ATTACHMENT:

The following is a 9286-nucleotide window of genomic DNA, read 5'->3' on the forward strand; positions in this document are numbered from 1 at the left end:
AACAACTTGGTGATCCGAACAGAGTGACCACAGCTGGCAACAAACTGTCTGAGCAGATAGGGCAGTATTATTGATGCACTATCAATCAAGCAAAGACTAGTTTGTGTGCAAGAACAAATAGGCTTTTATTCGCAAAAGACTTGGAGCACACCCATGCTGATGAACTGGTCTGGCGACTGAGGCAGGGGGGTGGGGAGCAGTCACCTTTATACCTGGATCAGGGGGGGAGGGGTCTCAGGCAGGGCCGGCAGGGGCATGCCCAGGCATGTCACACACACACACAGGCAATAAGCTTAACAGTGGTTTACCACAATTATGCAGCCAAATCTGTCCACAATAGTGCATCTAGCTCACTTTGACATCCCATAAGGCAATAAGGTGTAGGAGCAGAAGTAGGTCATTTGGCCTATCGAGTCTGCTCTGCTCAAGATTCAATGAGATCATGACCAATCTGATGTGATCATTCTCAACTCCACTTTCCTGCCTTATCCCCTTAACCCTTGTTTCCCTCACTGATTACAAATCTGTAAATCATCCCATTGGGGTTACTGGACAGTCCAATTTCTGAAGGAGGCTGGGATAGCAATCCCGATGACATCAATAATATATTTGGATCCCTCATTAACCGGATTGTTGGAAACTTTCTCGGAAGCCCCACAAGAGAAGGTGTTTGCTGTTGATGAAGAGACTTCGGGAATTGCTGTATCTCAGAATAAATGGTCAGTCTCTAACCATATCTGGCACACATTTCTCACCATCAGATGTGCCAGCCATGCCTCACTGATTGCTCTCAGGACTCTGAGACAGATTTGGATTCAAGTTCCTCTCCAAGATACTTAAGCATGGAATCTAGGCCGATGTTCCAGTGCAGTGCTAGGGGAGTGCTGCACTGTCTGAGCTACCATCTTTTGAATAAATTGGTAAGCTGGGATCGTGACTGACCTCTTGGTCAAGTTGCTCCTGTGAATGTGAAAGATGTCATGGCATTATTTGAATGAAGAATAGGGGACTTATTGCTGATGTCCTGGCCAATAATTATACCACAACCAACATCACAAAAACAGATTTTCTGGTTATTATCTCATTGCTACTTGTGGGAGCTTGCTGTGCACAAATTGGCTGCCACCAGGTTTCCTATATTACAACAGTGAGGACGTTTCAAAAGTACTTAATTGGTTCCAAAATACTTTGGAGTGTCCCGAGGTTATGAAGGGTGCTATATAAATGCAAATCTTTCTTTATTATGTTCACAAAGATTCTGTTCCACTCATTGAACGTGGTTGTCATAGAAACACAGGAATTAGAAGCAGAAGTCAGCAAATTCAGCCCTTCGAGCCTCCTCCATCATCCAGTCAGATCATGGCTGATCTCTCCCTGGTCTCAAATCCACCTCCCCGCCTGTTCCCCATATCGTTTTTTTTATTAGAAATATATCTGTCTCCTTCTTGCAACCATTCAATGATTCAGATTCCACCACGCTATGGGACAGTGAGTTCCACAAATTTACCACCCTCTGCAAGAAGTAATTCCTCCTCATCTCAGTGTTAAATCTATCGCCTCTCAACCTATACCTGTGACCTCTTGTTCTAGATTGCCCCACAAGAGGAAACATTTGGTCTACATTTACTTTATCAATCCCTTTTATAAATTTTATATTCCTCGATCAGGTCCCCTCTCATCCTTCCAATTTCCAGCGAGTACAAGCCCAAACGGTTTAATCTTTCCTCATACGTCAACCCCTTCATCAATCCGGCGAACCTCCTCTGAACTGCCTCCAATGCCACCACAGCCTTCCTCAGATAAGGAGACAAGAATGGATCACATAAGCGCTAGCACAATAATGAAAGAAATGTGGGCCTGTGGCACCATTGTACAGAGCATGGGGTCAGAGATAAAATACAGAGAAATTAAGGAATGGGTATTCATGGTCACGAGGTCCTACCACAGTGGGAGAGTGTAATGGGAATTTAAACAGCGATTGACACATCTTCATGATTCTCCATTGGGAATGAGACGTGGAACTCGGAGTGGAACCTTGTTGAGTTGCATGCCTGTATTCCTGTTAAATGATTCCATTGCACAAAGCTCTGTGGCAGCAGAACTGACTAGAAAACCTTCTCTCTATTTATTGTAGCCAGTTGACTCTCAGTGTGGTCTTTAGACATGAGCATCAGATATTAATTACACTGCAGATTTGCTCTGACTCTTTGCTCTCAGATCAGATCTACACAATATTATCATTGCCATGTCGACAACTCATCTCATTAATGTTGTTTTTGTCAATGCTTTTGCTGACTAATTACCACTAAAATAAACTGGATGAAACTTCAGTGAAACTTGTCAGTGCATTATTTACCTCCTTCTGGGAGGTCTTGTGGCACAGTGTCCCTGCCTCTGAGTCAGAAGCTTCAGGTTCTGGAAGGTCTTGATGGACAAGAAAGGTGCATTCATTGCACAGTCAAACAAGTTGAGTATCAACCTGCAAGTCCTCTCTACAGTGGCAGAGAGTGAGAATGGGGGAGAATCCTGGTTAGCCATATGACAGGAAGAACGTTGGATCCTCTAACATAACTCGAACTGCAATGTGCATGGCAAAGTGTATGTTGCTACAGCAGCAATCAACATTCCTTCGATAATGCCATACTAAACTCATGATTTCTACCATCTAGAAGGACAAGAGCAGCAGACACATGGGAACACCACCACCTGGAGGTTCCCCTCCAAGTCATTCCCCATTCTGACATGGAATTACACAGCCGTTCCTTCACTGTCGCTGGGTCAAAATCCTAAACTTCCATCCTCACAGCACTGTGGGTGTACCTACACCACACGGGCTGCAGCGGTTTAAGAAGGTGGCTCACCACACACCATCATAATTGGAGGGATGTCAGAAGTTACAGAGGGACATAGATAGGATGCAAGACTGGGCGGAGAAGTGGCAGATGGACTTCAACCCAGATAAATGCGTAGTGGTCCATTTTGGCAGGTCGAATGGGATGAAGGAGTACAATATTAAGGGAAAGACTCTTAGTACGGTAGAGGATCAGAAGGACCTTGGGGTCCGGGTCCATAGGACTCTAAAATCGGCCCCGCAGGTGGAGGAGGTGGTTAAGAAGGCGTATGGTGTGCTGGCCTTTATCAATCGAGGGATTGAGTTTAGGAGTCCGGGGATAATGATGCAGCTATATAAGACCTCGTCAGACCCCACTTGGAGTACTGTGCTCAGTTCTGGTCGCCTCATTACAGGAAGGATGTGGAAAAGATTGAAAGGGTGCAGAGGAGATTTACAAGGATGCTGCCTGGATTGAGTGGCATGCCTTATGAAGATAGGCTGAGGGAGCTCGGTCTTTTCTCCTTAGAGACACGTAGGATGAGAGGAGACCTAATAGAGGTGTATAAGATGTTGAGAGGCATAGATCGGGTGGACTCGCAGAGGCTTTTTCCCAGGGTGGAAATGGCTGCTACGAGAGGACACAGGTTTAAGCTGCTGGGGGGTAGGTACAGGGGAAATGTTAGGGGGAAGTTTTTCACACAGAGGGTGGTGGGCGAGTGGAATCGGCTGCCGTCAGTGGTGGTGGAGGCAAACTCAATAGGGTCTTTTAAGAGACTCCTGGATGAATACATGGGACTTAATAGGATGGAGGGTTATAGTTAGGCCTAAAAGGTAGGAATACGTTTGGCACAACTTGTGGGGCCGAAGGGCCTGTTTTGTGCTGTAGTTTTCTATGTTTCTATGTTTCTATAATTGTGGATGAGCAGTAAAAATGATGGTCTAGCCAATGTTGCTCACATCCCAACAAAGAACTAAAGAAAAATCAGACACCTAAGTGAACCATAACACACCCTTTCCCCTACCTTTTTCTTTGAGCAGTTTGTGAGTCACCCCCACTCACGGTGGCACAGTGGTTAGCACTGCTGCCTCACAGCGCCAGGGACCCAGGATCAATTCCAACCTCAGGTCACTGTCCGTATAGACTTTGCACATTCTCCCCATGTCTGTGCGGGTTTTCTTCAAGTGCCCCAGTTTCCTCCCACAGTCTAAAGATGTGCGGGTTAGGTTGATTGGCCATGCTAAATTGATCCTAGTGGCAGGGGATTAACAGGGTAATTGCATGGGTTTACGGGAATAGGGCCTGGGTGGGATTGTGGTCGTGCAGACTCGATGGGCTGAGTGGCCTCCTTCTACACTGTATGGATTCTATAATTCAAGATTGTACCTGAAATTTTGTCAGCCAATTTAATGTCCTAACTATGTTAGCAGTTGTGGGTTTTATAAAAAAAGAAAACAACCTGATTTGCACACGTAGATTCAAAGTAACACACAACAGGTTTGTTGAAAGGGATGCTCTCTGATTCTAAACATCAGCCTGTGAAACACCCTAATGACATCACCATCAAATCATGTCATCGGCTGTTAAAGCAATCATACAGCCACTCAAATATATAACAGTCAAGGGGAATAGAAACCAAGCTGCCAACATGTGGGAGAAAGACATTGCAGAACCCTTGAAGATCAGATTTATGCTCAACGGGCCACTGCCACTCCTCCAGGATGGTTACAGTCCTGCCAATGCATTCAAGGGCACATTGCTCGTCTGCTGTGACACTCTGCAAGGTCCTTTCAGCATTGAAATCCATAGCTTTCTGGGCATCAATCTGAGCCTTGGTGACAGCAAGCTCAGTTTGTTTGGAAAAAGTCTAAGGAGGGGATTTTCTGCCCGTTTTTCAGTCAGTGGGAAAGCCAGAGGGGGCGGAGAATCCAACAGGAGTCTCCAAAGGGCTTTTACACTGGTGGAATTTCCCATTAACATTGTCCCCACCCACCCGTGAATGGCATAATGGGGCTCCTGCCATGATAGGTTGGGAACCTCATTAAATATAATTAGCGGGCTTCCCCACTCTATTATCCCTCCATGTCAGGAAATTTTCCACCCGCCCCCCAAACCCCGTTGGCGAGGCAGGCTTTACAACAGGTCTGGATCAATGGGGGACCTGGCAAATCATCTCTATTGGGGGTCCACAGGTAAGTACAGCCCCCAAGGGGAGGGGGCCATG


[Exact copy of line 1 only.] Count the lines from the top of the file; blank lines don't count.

The following is a 9286-nucleotide window of genomic DNA, read 5'->3' on the forward strand; positions in this document are numbered from 1 at the left end: